The Help America Vote Act is the result of Federal
legislation introduced following the 2000 Presidential election recount in
Florida. The bill was stalled in Congress until after a State of Emergency
was declared during Florida’s 2002 Fall Primary election that resulted from
problems in the use of over $50M in newly deployed, state and NASED certified
electronic voting equipment. Although the Florida situation in 2000 and 2002
indicated that elections require:
1. Assurance that the ballots cast
accurately reflect their voters’ intentions
2. Ability to perform recounts in an
unambiguous and unimpeachable fashion
these controls have not been put in place, despite the authorization of $3.8B
in public expenditures.
HAVA mandated the formation of a Presidentially appointed 4-member Commission
(by February 26, 2003), as well as a 14-member Technical Guidelines Development
Committee and a 110-member Standards Board, but the Commission was delayed
by nearly a year in formation, and as of this date, the composition of the
Technical Committee and Standards Board has not been established. The HAVA
Technical Guidelines Committee was supposed to have been charged with the
production of a set of recommended voluntary voting system guidelines, but
this has not yet occurred. Regardless, state election officials were
required to submit their HAVA plans within the deadlines or request extensions,
even though guidance was completely lacking. In the meanwhile, certification
continues under the program established by the Federal Election Commission
(FEC) and the National Association of State Election Directors (NASED) despite
the fact that their 2002 voting system standard has been criticized by technologists
as flawed and full of security loopholes.
Specifically, the 2002 FEC guidelines do NOT:
- Ensure that equipment certified under this program will be compliant
with the HAVA standards (if and when those are formulated).
- Require that the levels of security appropriate for other government
computer-based products (such as those applied by the FDA, FAA and DoD) be
used in the construction of electronic voting systems.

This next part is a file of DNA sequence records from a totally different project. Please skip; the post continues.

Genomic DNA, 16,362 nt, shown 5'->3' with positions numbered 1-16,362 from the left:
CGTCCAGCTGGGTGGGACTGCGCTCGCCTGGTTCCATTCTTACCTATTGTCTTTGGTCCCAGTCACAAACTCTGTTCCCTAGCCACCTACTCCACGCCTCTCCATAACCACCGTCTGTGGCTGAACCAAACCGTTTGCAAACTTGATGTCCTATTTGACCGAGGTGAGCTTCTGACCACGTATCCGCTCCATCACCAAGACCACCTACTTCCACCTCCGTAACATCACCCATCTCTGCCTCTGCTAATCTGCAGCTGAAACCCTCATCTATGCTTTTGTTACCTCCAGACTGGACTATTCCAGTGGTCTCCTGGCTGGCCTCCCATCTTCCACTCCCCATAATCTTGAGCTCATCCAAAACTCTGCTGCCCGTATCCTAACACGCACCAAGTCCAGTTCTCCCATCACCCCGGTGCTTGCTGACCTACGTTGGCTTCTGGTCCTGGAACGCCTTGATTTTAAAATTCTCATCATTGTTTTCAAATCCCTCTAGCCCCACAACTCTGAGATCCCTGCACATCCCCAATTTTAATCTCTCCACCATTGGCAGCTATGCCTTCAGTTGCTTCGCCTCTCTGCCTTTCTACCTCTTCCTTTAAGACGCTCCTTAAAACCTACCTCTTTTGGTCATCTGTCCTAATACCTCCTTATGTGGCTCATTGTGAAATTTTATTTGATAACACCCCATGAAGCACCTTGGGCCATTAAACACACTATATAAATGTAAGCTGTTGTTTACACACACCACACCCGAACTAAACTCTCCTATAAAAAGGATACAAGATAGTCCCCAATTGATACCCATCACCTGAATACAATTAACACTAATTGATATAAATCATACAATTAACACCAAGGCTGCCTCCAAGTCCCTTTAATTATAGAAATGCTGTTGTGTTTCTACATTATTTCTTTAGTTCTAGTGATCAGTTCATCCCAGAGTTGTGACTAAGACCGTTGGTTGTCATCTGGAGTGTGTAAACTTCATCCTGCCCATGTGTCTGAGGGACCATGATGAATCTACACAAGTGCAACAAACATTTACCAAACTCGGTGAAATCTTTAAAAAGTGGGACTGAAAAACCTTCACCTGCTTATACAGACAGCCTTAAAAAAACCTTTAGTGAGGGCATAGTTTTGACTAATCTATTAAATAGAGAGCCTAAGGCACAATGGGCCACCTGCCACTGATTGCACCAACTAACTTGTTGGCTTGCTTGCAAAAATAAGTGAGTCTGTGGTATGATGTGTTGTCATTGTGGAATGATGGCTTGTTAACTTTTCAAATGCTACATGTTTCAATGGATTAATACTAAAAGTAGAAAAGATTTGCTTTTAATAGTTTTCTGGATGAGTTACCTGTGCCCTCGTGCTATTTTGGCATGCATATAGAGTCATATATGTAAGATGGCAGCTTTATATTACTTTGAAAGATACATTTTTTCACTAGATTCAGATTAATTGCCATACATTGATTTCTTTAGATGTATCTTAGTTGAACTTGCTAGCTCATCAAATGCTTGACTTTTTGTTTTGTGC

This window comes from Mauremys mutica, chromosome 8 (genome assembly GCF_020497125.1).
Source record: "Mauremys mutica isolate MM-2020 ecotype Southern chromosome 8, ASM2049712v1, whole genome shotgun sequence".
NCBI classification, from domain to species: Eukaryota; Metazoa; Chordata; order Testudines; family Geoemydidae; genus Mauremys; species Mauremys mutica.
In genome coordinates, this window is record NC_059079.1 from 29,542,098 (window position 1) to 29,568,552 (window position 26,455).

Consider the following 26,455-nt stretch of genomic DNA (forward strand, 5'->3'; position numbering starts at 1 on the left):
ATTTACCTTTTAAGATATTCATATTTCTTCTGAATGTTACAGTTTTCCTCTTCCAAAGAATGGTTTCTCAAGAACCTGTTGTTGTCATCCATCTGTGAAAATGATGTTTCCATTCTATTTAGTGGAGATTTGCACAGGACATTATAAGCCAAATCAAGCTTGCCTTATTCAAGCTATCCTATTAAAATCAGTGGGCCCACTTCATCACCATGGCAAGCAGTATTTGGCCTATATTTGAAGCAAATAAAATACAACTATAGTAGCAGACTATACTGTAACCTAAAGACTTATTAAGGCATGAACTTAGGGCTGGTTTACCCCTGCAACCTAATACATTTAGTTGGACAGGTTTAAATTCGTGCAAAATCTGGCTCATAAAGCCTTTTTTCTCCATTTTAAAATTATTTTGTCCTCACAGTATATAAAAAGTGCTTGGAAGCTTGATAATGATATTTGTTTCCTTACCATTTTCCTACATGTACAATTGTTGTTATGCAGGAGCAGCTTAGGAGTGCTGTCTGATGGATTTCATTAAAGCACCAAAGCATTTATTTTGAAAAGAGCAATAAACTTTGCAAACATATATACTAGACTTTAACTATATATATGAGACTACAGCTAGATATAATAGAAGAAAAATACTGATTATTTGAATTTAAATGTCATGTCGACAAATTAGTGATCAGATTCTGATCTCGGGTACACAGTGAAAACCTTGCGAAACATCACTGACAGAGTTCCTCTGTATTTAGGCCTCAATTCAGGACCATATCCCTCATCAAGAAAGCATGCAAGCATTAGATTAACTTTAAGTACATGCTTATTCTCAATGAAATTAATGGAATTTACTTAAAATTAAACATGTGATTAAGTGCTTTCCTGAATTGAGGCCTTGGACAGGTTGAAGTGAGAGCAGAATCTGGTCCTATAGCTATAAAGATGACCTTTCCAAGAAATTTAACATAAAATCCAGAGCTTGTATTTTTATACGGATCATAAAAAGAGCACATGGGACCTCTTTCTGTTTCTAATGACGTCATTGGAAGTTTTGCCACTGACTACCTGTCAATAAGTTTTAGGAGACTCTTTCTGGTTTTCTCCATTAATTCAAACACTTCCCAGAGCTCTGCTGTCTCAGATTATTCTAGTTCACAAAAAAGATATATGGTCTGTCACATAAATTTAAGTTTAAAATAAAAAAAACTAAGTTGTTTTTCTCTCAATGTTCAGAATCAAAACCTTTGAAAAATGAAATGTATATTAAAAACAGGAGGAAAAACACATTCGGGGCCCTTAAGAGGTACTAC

- Outlaw the use of confusing layouts such as the butterfly ballot.
- Ensure that voting systems are appropriate for unassisted use
by the broad range of disabilities covered under HAVA and the ADA.
- Prohibit the use of proprietary or trade-secret products,
reconfigurable components, transmission and reception devices, and the highly
susceptible Internet in voting systems.
- Demand that voting products be independently auditable.
- All electronic voting systems must, until full reliability and
independently auditability can otherwise be guaranteed, provide a secure
voter verified paper ballot to be used for spot checks and recounts.
- Legislation must fund replacement or retrofit of voting systems
purchased after 2000 that are later deemed non-HAVA compliant.
- For now, municipalities should consider purchasing only mark-sense
(optically scanned) voting systems for general use (as these have been deemed
the most reliable) supplemented with a population-appropriate percentage
of electronic (kiosk/DRE) systems for the disabled.
Credentials: Rebecca Mercuri is internationally
recognized as one of the leading experts on electronic voting. Her
14 years of research on this subject include her present affiliation with
Harvard University’s Kennedy School of Government and prior work at the University
of Pennsylvania’s School of Engineering. Body of work includes 24 technical
papers on computer security and electronic voting, and sworn testimony for
Congressional, State, and Municipal hearings as well as expert witness statements
for court proceedings. Dr. Mercuri has observed elections as a scientist,
poll-worker, and committeewoman in various US States, and has provided formal
comment on voting technology to the House Science Committee, Federal Election
Commission and the UK Cabinet.
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